Here are the points of comparison between the interim and final dividend:
A company pays an interim dividend before its profits are declared in the Annual General Meeting (AGM). The final dividend, on the other hand, is paid after the company has declared its financial results.
The company’s board of directors declare the interim dividend, and the shareholders declare the final dividend.
Companies distribute interim dividends from their retained earnings. A company's retained earnings are the amount of profit left after paying direct and indirect costs and taxes. The final dividend is declared based on the company’s current earnings.
Companies can pay an interim dividend for part of a financial year (for one or two quarters). However, the final dividend is always annual.
A company has the right to cancel the interim dividend once announced, but it cannot cancel the final dividend.
The dividend distribution pattern differs from company to company. These patterns determine the types of dividend policy of a company. The following are the popular patterns followed by companies:
In this pattern, shareholders receive a fixed dividend amount from time to time. This stability in distributing dividends is unaffected by the earnings of the company. In a stable dividend, the company would pay shareholders a dividend even if they are making losses.
Companies following a regular dividend pattern fix a percentage of their profits to be given as dividends. Therefore, with a higher profit, the company pays a higher dividend, and with a lower profit, the company pays a lower dividend to the shareholders.
Here, the company decides to pay a certain amount of dividend to the shareholders solely based on their decision. The company decides on dividends as per its priority. For example, if the company plans to expand, it might reinvest its profits and decide not to pay dividends.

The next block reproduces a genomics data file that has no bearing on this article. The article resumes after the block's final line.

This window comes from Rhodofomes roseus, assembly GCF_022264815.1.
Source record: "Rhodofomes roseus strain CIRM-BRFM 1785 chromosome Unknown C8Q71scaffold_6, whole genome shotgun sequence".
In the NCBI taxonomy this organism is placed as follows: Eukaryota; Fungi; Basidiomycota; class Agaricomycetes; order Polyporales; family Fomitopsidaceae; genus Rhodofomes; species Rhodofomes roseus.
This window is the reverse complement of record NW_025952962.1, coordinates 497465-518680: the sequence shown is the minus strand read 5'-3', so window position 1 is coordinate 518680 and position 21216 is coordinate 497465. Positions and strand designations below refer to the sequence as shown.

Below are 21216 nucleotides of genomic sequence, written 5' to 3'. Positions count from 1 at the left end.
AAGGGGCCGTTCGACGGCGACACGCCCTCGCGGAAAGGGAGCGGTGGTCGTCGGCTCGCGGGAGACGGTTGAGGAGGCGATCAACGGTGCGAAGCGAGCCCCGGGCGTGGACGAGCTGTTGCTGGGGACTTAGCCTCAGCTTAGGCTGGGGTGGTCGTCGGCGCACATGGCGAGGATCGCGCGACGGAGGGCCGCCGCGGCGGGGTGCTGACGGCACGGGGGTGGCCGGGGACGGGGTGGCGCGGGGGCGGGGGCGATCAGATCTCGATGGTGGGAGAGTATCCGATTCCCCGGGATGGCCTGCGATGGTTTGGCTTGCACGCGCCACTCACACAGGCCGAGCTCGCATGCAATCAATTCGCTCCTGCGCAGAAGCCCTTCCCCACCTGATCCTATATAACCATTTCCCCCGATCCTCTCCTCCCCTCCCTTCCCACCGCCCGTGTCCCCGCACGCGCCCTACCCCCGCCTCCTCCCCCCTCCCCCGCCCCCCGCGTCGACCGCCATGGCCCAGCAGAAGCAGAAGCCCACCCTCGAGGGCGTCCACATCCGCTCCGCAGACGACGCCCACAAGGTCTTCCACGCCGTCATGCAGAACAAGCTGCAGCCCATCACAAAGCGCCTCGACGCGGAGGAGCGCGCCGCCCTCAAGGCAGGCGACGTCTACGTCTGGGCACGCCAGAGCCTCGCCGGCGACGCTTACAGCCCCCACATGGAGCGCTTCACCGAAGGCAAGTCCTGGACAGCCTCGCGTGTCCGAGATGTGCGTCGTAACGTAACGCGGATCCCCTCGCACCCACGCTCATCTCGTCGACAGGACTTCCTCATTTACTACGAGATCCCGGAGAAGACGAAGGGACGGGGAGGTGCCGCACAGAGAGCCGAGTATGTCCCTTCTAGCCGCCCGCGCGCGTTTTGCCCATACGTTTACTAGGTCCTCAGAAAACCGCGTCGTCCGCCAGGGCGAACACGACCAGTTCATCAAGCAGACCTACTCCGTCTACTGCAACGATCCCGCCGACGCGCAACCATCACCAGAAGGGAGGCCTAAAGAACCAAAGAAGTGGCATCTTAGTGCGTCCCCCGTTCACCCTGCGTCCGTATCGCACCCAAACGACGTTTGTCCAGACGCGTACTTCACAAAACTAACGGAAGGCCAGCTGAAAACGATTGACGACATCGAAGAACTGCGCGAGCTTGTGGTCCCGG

A company following a no dividend policy retains all its profits and does not distribute them among its shareholders.
While stock investments are better for earning through long-term capital gains, getting a periodic dividend can add to the benefits of investing.
Here are the benefits shareholders can get from a company’s dividend policy:
The shareholders can make dual gains by investing in stocks, one from the capital gains and another from dividends.
You earn profits by redeeming or selling your shares after a certain period. By getting dividends, you can realise some of the profits of your shareholding periodically without selling the stocks.
Here are the benefits a company can get from a well-defined dividend policy:
Investors consider companies that offer dividends as cash-rich and stable in terms of business. Therefore, the shareholders feel confident about the company’s financials on receiving periodic dividends.
A few investors invest in shares solely to earn a regular dividend. For these investors, stocks of a dividend-paying company are more attractive than other stocks.
The dividend policy of a company is a fundamental guideline that can determine its profit distribution style. This policy determines whether or not a firm will pay dividends. And, if the company chooses to pay dividends, what will be its form and distribution period.
A company's dividend policy is a guideline to determine the type, period and pattern of distributing dividends.
The factors that impact a company’s dividend policy are profitability of the company, availability of funds, growth plans, dividend history of the company and dividend trends in the industry.
The dividend policy is used to decide on the dividend payout ratio of a company. The dividend payout ratio of a company = annual dividend per share divided by Earnings Per Share (EPS).
This formula can help you determine how much returns per share you will receive from your investment.
The dividend policy equally benefits the company and the shareholders in the following ways: